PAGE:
Being a coach’s kid isn’t easy – neither is coaching your kid | News

It’s not easy being a coach’s son. And it’s not easy for a coach to be the father of one of his players.

While the experience certainly has its awkward moments, it’s a lifelong bonding experience for parent and child. I grew up playing for my dad in a variety of sports and then coached my kids when they were growing up.

I miss those days, but I will always fondly remember the memories we made over those years, both as a son and then as a parent.

For Dublin High boys’ basketball coach Tom Costello, the years of coaching his sons Nick and TJ are coming to an end. Nick has already moved on to college, while TJ is a senior on the Gaels basketball team.

Costello also has two younger daughters – Sydney, a sophomore, and Riley, a middle schooler – and he has coached both, but we’ll talk about that later.

“It was an amazing time,” Tom said of training the two boys. “It’s something we will always remember.”

As the boys grew up, Tom was there to coach every sport the boys participated in, even soccer.

“He was a terrible football coach,” joked Nick, who is now playing his first season for the UC San Diego baseball team.

“I was a horrible football manager,” Tom confirmed. “I just gave them nicknames. When they asked for coaches, I said “OK, I’m in”.

But the important thing is that Tom was there, as he was for the boys throughout high school.

Nick, being the oldest, was the first to venture into the father-son/coach-player high school dilemma. To begin with, the children grew up in Pleasanton, attending K-8 school in Pleasanton.

But Tom was the college basketball coach in Dublin and when Nick reached eighth grade it was time to make a decision.

“That decision was a bit hairy,” Tom said of Nick choosing Dublin over Amador – the alma mater of his parents and uncles. “Nick was the pioneer. I told him that I didn’t want to coach against you. You have to make a decision, or I have to make a decision.

Nick chose to follow Tom and headed for Dublin. And then the dad being the coach, the chatter started.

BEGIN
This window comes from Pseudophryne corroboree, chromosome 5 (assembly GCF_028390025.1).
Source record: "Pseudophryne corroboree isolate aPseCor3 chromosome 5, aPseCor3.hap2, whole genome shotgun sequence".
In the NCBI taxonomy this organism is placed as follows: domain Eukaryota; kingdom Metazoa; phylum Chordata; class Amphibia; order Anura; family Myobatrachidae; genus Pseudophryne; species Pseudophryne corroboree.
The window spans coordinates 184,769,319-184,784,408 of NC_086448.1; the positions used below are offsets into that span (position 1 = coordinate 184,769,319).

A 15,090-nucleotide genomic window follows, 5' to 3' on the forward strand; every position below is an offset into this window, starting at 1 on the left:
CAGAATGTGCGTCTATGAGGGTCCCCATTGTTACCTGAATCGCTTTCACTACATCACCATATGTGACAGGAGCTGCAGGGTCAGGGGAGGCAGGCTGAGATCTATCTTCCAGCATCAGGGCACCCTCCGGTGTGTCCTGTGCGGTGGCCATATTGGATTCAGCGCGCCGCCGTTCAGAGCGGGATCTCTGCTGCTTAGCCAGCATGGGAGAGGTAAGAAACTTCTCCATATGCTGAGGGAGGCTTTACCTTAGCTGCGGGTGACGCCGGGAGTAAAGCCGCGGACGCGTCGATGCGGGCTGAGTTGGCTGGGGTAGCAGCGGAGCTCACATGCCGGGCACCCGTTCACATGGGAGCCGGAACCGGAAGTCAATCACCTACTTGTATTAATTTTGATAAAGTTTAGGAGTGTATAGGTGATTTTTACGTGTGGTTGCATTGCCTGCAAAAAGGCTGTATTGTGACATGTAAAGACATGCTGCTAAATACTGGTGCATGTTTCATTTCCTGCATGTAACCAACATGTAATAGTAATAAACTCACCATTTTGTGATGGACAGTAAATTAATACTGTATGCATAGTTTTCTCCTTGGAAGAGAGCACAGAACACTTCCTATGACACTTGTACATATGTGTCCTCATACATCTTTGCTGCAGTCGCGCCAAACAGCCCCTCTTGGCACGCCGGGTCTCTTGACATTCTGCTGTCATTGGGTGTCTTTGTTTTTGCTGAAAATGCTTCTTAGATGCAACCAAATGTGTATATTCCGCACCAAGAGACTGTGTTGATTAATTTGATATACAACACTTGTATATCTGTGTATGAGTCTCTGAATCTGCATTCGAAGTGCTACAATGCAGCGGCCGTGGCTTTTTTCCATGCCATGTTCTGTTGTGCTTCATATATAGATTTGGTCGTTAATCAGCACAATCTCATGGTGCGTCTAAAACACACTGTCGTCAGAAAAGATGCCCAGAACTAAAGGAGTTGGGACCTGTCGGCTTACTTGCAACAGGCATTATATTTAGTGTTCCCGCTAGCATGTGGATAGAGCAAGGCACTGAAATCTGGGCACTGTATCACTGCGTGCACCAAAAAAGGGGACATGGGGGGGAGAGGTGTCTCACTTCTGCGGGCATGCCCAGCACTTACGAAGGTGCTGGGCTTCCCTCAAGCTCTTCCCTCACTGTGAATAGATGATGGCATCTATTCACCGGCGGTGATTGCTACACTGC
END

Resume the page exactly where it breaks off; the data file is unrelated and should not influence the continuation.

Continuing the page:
“When you first walk onto campus, you’re the coach’s son,” Tom said. “No matter what you accomplish, it’s because you’re the coach’s son.”

According to Jennifer Costello, Tom’s wife and mother of the kids, Nick was the perfect start.

“I think with Nick, he just rolled with it,” Jenn said. “He’s a type of kid who goes with the flow.”

Nick going to Dublin, at least in his first year, significantly altered the Costello family’s daily schedule.

“The year Nick went to Dublin, I think my car got attached to my body,” Jenn said of transporting the kids to school, training and home. “We had Wi-Fi in the car, so the kids could still do their homework. One of the children always had a place he needed to be.

Nick’s freshman year in the sport wasn’t a major issue as he wasn’t in college. But during his sophomore year, Nick made the varsity basketball team.

“I was very careful not to put Nick in an awkward position,” Tom explained. “Nick had to earn every minute of his playing time. I wasn’t playing him as much as he should have been, and his teammates had to come up to me and ask me why Nick wasn’t playing more.

I remember seeing Nick play as a sophomore and there was no doubt that he belonged on the field. He and TJ are terrific athletes, easily in the top echelon of their respective EBAL classes.

But that doesn’t matter to some people who only see the coach’s son play and not their own.

Just like Jenn said, Nick handled it in stride.

“You always have these people who think your dad is the reason you play,” Nick said. “People are always going to think what they want to think. You can’t let that bother you.

TJ also had the option of going to school in Pleasanton or joining Nick and his father in Dublin. He was also ready for what comes with playing for your dad.

“It was the first time I played for him in a few years,” TJ said. “I was in – I’m not into all the drama.”

During a game in Monte Vista towards the end of the regular season, TJ was the butt of some not-so-kind taunts and barbs from MV fans.

“It was really my first taste,” TJ explained. “Sometimes it takes a heavy toll, but you just overcome it.”

The decision to attend Dublin was the right thing, with the positives far outweighing the negatives.